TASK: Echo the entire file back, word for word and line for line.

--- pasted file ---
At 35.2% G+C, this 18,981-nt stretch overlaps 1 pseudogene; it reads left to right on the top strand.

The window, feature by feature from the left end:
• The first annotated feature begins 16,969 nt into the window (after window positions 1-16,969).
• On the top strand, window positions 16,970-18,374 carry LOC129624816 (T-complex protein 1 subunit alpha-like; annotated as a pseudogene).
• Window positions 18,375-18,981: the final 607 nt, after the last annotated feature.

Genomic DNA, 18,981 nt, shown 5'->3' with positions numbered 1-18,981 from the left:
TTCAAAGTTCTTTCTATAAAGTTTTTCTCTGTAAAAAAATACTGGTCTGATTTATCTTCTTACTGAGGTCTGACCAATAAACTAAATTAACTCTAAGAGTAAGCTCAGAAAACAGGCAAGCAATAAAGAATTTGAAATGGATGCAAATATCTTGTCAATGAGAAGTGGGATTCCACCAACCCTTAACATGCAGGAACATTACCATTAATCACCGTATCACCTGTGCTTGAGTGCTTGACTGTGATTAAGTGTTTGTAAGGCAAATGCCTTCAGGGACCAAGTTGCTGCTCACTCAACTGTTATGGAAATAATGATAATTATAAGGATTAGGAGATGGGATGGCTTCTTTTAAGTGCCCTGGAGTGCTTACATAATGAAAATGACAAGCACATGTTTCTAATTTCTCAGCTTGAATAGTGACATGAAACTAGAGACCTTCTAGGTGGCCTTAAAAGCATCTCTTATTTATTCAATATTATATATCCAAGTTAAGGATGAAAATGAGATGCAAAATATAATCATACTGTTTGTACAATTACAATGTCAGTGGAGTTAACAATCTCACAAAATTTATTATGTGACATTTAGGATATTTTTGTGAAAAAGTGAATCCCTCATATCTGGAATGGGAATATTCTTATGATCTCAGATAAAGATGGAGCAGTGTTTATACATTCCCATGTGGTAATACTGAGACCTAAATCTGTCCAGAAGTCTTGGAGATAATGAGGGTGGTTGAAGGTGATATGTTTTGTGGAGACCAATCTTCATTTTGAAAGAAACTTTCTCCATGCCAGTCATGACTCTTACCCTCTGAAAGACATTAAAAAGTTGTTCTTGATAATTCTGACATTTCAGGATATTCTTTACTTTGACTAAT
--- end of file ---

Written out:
At 35.2% G+C, this 18,981-nt stretch overlaps 1 pseudogene; it reads left to right on the top strand.

The window, feature by feature from the left end:
• The first annotated feature begins 16,969 nt into the window (after window positions 1-16,969).
• On the top strand, window positions 16,970-18,374 carry LOC129624816 (T-complex protein 1 subunit alpha-like; annotated as a pseudogene).
• Window positions 18,375-18,981: the final 607 nt, after the last annotated feature.

Genomic DNA, 18,981 nt, shown 5'->3' with positions numbered 1-18,981 from the left:
TTCAAAGTTCTTTCTATAAAGTTTTTCTCTGTAAAAAAATACTGGTCTGATTTATCTTCTTACTGAGGTCTGACCAATAAACTAAATTAACTCTAAGAGTAAGCTCAGAAAACAGGCAAGCAATAAAGAATTTGAAATGGATGCAAATATCTTGTCAATGAGAAGTGGGATTCCACCAACCCTTAACATGCAGGAACATTACCATTAATCACCGTATCACCTGTGCTTGAGTGCTTGACTGTGATTAAGTGTTTGTAAGGCAAATGCCTTCAGGGACCAAGTTGCTGCTCACTCAACTGTTATGGAAATAATGATAATTATAAGGATTAGGAGATGGGATGGCTTCTTTTAAGTGCCCTGGAGTGCTTACATAATGAAAATGACAAGCACATGTTTCTAATTTCTCAGCTTGAATAGTGACATGAAACTAGAGACCTTCTAGGTGGCCTTAAAAGCATCTCTTATTTATTCAATATTATATATCCAAGTTAAGGATGAAAATGAGATGCAAAATATAATCATACTGTTTGTACAATTACAATGTCAGTGGAGTTAACAATCTCACAAAATTTATTATGTGACATTTAGGATATTTTTGTGAAAAAGTGAATCCCTCATATCTGGAATGGGAATATTCTTATGATCTCAGATAAAGATGGAGCAGTGTTTATACATTCCCATGTGGTAATACTGAGACCTAAATCTGTCCAGAAGTCTTGGAGATAATGAGGGTGGTTGAAGGTGATATGTTTTGTGGAGACCAATCTTCATTTTGAAAGAAACTTTCTCCATGCCAGTCATGACTCTTACCCTCTGAAAGACATTAAAAAGTTGTTCTTGATAATTCTGACATTTCAGGATATTCTTTACTTTGACTAAT